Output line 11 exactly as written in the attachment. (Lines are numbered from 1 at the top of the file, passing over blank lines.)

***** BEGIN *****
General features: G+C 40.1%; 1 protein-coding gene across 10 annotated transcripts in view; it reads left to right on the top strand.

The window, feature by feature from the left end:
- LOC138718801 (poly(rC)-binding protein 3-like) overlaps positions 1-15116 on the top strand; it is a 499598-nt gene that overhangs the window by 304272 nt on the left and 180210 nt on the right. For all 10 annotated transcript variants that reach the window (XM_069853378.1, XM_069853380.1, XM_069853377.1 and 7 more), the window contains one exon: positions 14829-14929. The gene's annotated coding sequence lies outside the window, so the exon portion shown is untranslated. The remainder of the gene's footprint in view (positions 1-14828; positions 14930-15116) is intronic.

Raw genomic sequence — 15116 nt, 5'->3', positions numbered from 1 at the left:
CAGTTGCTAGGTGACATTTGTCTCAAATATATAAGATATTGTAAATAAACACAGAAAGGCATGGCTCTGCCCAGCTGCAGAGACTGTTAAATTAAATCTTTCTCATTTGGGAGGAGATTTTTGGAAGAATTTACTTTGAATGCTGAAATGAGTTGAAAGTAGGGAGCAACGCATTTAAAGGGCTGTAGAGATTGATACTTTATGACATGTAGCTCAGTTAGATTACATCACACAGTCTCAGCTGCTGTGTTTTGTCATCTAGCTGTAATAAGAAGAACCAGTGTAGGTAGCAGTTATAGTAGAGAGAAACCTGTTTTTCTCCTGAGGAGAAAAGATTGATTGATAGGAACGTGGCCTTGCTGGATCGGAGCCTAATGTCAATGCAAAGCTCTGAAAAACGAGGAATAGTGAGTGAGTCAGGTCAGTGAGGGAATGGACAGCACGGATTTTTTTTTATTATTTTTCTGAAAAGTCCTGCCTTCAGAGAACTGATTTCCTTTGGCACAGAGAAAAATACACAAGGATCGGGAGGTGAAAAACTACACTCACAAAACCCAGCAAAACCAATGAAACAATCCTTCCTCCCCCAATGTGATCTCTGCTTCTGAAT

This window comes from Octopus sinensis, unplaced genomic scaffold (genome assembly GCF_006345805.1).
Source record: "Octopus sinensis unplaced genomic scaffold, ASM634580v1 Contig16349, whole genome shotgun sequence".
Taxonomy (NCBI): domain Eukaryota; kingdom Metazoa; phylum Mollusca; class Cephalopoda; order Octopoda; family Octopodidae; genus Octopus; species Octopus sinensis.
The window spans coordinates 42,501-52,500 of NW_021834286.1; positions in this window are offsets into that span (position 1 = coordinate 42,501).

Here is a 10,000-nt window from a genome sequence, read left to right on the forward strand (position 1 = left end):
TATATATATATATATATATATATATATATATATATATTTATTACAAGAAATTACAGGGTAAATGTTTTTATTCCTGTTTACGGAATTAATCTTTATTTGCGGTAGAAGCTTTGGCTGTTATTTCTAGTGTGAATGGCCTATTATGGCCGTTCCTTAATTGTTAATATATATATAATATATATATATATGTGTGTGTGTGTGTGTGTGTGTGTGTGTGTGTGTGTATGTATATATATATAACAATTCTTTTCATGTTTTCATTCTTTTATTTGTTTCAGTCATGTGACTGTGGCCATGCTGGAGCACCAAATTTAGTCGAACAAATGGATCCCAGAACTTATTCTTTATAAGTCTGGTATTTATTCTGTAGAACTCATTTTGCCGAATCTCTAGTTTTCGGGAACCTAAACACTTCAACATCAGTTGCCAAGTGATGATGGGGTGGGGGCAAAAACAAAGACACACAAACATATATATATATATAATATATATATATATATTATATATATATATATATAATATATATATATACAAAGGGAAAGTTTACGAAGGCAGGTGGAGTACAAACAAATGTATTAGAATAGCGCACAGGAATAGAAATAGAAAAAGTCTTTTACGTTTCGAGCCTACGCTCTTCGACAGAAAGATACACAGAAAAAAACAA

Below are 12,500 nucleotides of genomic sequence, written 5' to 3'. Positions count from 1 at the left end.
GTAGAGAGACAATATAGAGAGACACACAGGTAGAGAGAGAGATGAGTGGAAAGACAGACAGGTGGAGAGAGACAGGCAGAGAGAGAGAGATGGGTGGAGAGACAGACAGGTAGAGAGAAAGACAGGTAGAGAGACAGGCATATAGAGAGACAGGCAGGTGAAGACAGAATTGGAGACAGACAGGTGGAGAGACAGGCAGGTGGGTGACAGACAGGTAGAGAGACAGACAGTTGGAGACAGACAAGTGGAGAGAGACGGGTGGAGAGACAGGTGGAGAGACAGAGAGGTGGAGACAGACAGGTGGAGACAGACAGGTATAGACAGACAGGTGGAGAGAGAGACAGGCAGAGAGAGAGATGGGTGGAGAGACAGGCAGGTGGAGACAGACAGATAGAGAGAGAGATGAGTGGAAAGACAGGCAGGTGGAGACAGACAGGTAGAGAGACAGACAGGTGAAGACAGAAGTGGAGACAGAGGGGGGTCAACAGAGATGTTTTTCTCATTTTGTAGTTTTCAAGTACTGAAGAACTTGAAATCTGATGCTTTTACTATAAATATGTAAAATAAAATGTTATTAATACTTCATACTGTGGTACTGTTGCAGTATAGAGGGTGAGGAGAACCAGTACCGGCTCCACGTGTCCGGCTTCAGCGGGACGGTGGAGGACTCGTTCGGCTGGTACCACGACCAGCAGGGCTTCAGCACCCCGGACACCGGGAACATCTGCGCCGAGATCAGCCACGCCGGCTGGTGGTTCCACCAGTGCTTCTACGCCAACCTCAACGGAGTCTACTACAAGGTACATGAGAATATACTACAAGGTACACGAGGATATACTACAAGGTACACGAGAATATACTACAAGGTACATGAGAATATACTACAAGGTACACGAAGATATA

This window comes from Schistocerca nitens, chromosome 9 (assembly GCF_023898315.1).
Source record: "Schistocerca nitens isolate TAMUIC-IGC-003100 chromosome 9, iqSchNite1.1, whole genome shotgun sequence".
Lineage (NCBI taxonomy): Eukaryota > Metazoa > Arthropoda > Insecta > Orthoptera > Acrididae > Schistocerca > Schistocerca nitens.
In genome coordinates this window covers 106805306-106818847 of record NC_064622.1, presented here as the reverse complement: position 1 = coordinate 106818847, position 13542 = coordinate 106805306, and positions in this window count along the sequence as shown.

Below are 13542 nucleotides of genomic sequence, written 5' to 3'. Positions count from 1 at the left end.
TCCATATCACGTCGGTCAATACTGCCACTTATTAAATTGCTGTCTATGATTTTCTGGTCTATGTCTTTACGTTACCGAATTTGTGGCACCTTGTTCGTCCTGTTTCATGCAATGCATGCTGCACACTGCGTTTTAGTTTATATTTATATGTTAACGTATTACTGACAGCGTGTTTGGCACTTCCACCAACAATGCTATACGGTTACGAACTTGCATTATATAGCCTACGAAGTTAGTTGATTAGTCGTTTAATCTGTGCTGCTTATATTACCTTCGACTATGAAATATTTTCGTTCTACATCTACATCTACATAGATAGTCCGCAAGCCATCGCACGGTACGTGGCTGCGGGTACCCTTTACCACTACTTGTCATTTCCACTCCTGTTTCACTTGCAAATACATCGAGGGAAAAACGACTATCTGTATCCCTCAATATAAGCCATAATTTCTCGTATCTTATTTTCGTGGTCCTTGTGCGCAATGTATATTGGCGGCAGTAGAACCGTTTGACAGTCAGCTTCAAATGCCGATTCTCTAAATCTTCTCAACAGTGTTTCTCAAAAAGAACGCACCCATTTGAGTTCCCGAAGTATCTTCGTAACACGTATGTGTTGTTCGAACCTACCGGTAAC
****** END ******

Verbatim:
TATATATATATATATATATATATATATATATATATATTTATTACAAGAAATTACAGGGTAAATGTTTTTATTCCTGTTTACGGAATTAATCTTTATTTGCGGTAGAAGCTTTGGCTGTTATTTCTAGTGTGAATGGCCTATTATGGCCGTTCCTTAATTGTTAATATATATATAATATATATATATATGTGTGTGTGTGTGTGTGTGTGTGTGTGTGTGTGTGTATGTATATATATATAACAATTCTTTTCATGTTTTCATTCTTTTATTTGTTTCAGTCATGTGACTGTGGCCATGCTGGAGCACCAAATTTAGTCGAACAAATGGATCCCAGAACTTATTCTTTATAAGTCTGGTATTTATTCTGTAGAACTCATTTTGCCGAATCTCTAGTTTTCGGGAACCTAAACACTTCAACATCAGTTGCCAAGTGATGATGGGGTGGGGGCAAAAACAAAGACACACAAACATATATATATATATAATATATATATATATATTATATATATATATATATAATATATATATATACAAAGGGAAAGTTTACGAAGGCAGGTGGAGTACAAACAAATGTATTAGAATAGCGCACAGGAATAGAAATAGAAAAAGTCTTTTACGTTTCGAGCCTACGCTCTTCGACAGAAAGATACACAGAAAAAAACAA